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Excessive weight of heavy snow and ice dams can impair any roof, no matter how old. There can be severe damage to a home's roof and gutters. Water can seep between shingles and drain inside your home, damaging interior ceilings and walls. If ignored, accumulated snow and ice on a roof can cause thousands of dollars in both exterior and interior repairs.
An ice dam is a ridge of ice that forms at the edge of a roof and prevents melting snow (water) from draining off. The water that backs up behind the dam can infiltrate a home's interior and cause damage to walls, ceilings, insulation, and other areas.
Following photo and content from the University of Minnesota Extension
Cross-section drawing of house roof with ice dam showing water damage.
Listed below are highlights from the University of Minnesota Extension, the authors Patrick Huelman, Extension specialist; Richard Stone, Extension educator; Timothy Larson and Lewis Hendricks
Nonuniform roof surface temperatures lead to ice dams.
Heat loss from a house, snow cover and outside temperatures interact to form ice dams. For ice dams to form there must be snow on the roof and, at the same time, higher portions of the roof's outside surface must be above 32 degrees F (freezing) while lower surfaces are below 32F. These are average temperatures over sustained periods of time. For a portion of the roof to be below freezing, outside temperatures must also be below freezing.
The snow on a roof surface that is above freezing will melt. As water flows down the roof, it reaches the portion of the roof that is below 32F and freezes. This causes the ice dam.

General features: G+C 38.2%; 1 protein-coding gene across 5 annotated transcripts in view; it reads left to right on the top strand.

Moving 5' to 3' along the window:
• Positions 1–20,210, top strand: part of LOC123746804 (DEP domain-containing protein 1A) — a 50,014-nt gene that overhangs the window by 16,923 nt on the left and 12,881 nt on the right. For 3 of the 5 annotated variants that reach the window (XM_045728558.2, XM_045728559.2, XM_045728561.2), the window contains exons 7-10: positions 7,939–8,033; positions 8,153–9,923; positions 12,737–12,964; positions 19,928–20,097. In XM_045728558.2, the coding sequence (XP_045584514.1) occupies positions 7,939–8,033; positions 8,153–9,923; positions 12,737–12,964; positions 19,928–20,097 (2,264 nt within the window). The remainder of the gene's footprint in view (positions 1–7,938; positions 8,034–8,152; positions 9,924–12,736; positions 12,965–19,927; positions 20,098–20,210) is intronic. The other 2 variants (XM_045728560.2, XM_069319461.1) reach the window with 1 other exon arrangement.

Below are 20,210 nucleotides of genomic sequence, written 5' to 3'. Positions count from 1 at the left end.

The dam grows as it is fed by the melting snow above it, but it will limit itself to the portions of the roof that average below 32F. So the water above backs up behind the ice dam and remains a liquid. This water finds cracks and openings in the exterior roof covering and flows into the attic space. From the attic it could flow into exterior walls or through the ceiling insulation and stain the ceiling finish.
Since most ice dams form at the edge of the roof, there must be a heat source warming the roof elsewhere. This heat primarily comes from the house. In rare instances, increased heat from the sun may cause these temperature differences.
Treat the ice with a suitable ice melt chemical* and use appropriate tools to break ice into chunks, or have the roof professionally steamed to remove the ice buildup.
*Calcium chloride, the product used to melt ice from sidewalks and driveways, works well.
Fill a tube sock or pantyhose with the granules, tie the ends closed, position the socks vertically over the dam, and have the socks hang slightly over the roof edge. The melting will occur towards the center, through and down the dam, allowing the water to flow off the roof.
Regular care and maintenance are the keys to preventing ice dams before they occur.
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